Oregon’s U.S. Senators Jeff Merkley and Ron Wyden today announced that $1,611,351 in federal funds to support mass wood product production and affordable housing construction are headed to Oregon through a program Merkley spearheaded in 2018.
“We have been working to establish Oregon as a hub for mass timber products, using local timber and bolstering our forest products economy,” said Merkley, who is the Chair of the Senate Appropriations subcommittee that funds the U.S. Forest Service, which is distributing the grants. “That’s why we fought to create this pathway for the federal grants we need to strengthen this growing sector—so we can continue to innovate, create jobs, and address our state’s critical affordable housing construction needs. I’m looking forward to seeing the impacts these investments will have on our communities.”
“These federal resources heading to Medford, Portland and Riddle strengthen the bridge linking rural and urban Oregon, generating jobs and new economic opportunities that can increase the supply of affordable housing,” Wyden said. “This investment in innovative uses for our state’s signature timber products is good news for Oregon’s economy and for families in our state and nationwide who very much need housing options that fit their budgets.”
Oregon has long been at the forefront of developing mass timber products, including cross-laminated timber, nail laminated timber, glue laminated timber, laminated strand lumber, and laminated veneer lumber. However, U.S. building codes do not currently recognize mass timber products as official construction materials, leaving the products without a standard rating system for quality, fire resistance, earthquake resistance, and more.
Merkley led the charge, which Wyden joined, to address this by successfully including the Timber Innovation Act in the 2018 Farm Bill—a move that established a new research and development program through the U.S. Department of Agriculture that focuses on developing the application of mass timber products for building construction; analyzing the safety of tall wood buildings; identifying building code modification for wooden buildings; and calculating the environmental footprint of wood buildings. In addition, the Timber Innovation Act created the grant program that made today’s funding possible.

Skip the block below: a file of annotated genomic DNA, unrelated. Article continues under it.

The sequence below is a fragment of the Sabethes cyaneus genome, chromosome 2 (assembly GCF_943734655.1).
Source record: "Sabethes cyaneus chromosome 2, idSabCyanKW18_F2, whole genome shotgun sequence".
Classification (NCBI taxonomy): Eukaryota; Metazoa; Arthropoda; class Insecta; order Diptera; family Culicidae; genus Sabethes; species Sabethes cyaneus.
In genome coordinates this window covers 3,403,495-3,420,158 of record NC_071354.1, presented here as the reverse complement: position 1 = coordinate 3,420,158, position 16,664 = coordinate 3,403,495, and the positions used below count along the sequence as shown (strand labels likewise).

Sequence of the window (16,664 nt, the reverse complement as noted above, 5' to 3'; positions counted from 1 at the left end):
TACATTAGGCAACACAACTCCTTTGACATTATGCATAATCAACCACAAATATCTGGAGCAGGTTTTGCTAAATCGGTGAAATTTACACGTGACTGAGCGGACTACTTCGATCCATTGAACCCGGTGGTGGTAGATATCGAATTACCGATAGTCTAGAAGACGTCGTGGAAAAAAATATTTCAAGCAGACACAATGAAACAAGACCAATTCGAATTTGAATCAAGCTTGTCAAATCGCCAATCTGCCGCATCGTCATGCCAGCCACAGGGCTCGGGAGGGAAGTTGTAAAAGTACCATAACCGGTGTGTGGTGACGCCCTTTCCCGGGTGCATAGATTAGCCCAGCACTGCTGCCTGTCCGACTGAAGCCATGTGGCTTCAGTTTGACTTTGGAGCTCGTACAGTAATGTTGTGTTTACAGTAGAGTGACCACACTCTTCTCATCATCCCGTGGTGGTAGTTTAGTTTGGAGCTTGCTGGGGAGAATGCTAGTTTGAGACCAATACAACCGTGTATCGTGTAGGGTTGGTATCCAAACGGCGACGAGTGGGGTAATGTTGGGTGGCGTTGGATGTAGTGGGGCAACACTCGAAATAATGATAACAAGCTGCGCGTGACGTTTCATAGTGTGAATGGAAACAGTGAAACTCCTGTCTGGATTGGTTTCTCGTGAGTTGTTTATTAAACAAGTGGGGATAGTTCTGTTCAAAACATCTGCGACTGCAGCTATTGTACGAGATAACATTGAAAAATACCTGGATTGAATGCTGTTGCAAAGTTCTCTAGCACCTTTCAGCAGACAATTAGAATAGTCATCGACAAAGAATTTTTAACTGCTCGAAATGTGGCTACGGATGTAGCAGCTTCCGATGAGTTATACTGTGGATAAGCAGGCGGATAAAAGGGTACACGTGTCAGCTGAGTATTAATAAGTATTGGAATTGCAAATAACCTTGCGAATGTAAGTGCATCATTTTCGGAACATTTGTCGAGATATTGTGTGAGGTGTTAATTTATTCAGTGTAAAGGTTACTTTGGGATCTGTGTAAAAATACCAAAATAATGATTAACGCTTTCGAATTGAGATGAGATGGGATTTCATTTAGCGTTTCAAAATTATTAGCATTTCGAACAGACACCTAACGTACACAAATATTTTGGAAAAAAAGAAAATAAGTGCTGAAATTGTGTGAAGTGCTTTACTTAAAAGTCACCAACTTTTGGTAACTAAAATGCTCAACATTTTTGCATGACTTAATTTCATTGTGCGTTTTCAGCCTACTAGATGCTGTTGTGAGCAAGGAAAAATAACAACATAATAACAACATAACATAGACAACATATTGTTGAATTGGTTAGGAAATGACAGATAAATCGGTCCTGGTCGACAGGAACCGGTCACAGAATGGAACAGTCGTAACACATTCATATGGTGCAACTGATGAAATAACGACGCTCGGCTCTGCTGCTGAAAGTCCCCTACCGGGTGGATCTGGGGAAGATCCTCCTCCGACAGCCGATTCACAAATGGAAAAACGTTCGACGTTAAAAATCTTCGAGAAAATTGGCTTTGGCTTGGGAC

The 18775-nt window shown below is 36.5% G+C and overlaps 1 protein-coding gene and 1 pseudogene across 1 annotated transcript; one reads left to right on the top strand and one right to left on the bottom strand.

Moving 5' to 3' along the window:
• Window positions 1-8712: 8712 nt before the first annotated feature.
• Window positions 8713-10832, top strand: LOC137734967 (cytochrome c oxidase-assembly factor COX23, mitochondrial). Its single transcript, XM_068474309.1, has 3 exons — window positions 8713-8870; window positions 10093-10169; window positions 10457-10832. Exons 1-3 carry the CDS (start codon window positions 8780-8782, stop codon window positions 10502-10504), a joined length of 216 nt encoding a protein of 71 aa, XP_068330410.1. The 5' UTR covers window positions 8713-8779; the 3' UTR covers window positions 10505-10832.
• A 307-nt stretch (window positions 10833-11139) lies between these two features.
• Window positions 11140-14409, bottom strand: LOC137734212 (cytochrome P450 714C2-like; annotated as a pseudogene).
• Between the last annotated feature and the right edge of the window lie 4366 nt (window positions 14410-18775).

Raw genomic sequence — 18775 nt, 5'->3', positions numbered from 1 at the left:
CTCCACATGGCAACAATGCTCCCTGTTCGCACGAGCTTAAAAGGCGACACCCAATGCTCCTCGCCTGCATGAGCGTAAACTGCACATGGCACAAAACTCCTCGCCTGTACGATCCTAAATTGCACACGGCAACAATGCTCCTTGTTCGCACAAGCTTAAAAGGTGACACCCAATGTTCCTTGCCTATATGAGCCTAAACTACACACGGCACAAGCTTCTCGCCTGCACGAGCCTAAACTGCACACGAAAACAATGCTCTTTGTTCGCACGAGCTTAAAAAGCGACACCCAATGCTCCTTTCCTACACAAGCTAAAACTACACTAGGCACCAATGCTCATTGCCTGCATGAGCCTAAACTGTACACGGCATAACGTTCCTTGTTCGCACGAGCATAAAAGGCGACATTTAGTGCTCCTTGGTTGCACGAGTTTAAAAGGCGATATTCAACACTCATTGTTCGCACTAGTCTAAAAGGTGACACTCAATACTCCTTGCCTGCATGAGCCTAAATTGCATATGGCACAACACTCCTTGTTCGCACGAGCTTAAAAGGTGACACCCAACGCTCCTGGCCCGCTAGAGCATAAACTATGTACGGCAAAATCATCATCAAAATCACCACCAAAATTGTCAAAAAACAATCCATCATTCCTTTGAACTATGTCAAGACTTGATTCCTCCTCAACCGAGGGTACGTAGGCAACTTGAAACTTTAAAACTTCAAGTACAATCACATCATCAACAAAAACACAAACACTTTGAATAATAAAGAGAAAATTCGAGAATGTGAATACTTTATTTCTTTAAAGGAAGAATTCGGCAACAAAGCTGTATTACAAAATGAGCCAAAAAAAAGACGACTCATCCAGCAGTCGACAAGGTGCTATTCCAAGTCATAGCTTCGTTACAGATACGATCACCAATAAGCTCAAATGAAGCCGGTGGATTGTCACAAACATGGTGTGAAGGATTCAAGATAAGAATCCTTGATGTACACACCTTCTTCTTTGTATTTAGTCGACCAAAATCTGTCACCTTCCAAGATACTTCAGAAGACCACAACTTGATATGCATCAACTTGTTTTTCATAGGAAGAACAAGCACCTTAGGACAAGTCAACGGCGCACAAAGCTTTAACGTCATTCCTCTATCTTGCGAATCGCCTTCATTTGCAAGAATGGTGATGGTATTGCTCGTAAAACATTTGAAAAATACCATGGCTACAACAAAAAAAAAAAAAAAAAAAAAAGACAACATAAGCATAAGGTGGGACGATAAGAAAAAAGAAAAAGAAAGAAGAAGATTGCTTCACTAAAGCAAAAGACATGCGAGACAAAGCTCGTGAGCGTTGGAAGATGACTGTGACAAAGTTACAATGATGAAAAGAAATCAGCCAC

“With critical support from Senators Merkley and Wyden, Oregon is now ground zero for demonstrating how to integrate climate-friendly building materials into affordable housing projects,” said Greg Block, president of Sustainable Northwest. “This will ensure a strong role for equity and environmental considerations in this burgeoning sector of the economy.”
“Thanks to the leadership of Senator Merkley and Wyden, we can now pursue the potential of mass timber to help resolve Oregon’s affordable housing challenges,” said Ben Kaiser, partner of Kaiser Group/Path Architecture. “We look forward to working with local government, developers, and community advocates to make this vision a reality.”
“With the support of our Congressional delegation, Oregon is poised to be in the vanguard of green building and affordable design centered on equity and local community benefit,” said Mark Edlen, co-founder of Edlen & Co.
The grants will be allocated as follows:
- Sustainable Northwest in Portland will receive $250,000 to build affordable housing with mass timber;
- Kaiser + Path in Portland will receive $250,000 to build affordable housing and replacement housing;
- Wisewood Energy in Portland will receive $250,000 for bulk pellet storage and distribution aimed at helping stabilize Oregon’s institutional biomass heating market;
- Beam Construction & Management, LLC in Portland will receive $230,000 to use demonstrate mass timber cost-effectiveness as part of a mass timber office and retail development project;
- Blue Forest Conservation in Medford will receive $249,130 for a Forest Service restoration project;
- Shortstack Housing, LLC in Portland will receive $235,000 to develop prototype replicable affordable housing using mass timber;
- LEVER Architecture in Portland will receive $100,000 to develop designs that support resilient forests; and,
- DR Johnson Wood Innovations in Riddle will receive $47,221 to support the use of hem-fir trees for cross-laminated timber manufacturing.